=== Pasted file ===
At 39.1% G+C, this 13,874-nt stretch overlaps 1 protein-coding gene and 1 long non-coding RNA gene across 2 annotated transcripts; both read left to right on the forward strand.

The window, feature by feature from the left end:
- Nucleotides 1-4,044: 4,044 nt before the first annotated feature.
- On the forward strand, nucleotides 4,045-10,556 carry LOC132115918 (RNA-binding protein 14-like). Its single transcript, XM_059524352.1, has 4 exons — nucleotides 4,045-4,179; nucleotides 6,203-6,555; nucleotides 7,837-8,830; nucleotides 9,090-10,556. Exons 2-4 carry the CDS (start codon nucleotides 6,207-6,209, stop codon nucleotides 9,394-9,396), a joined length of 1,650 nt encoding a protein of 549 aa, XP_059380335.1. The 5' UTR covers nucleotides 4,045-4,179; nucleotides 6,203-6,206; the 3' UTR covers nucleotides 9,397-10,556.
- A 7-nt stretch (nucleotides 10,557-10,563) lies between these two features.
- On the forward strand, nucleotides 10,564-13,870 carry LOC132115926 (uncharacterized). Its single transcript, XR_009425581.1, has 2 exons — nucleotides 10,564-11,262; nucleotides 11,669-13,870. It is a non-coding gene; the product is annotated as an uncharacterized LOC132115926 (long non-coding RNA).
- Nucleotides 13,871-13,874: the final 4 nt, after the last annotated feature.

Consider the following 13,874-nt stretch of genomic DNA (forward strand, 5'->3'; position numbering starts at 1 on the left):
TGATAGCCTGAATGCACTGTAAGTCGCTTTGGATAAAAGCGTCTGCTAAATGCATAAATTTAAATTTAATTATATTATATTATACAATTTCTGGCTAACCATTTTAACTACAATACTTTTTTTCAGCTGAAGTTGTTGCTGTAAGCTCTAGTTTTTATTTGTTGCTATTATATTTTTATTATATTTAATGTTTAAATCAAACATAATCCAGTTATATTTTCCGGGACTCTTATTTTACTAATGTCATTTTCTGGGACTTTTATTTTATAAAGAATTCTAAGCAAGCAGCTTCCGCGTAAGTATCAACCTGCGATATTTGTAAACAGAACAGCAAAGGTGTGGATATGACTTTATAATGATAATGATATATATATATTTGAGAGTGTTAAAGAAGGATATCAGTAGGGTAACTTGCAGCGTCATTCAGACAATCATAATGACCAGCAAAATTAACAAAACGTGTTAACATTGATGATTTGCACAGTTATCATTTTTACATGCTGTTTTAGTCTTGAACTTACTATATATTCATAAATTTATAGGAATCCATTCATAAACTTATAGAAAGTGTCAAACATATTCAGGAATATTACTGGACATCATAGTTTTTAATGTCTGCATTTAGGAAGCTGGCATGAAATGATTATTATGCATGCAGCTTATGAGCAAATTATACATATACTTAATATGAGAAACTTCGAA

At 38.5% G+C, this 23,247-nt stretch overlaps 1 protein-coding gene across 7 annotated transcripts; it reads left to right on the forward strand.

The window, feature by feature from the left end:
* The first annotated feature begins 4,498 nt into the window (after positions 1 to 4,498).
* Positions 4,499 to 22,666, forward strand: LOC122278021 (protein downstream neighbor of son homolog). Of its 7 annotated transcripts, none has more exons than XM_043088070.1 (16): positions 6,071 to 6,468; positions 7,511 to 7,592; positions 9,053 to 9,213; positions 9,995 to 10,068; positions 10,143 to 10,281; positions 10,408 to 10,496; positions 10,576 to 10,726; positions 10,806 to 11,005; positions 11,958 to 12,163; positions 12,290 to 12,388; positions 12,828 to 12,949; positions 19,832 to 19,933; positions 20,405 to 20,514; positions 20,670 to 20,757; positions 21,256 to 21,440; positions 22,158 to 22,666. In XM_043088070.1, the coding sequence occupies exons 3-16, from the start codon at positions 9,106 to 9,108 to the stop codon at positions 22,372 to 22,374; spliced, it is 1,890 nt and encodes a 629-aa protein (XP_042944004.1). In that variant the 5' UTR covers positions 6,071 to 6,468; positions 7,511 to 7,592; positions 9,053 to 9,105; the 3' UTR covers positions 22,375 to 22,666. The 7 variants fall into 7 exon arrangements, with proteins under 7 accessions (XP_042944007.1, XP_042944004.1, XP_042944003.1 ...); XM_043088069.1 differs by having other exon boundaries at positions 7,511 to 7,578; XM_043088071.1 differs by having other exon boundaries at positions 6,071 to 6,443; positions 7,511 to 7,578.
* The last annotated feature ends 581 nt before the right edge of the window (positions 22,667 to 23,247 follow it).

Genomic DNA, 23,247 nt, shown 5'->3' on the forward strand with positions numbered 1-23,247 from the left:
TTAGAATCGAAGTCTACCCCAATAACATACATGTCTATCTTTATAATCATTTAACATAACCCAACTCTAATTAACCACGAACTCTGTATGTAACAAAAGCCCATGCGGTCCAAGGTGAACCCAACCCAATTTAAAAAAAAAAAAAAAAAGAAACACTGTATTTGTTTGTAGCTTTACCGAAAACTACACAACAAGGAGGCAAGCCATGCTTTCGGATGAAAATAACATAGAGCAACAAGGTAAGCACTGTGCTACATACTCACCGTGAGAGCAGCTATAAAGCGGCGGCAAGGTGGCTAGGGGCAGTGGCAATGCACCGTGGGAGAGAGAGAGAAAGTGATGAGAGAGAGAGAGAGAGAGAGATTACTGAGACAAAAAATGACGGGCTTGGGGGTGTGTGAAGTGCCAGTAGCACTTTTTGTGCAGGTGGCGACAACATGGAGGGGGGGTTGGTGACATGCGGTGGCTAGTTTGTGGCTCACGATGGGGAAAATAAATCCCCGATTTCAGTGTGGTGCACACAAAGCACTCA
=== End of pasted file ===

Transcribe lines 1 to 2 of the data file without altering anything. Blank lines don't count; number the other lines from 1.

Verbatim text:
At 39.1% G+C, this 13,874-nt stretch overlaps 1 protein-coding gene and 1 long non-coding RNA gene across 2 annotated transcripts; both read left to right on the forward strand.

The window, feature by feature from the left end: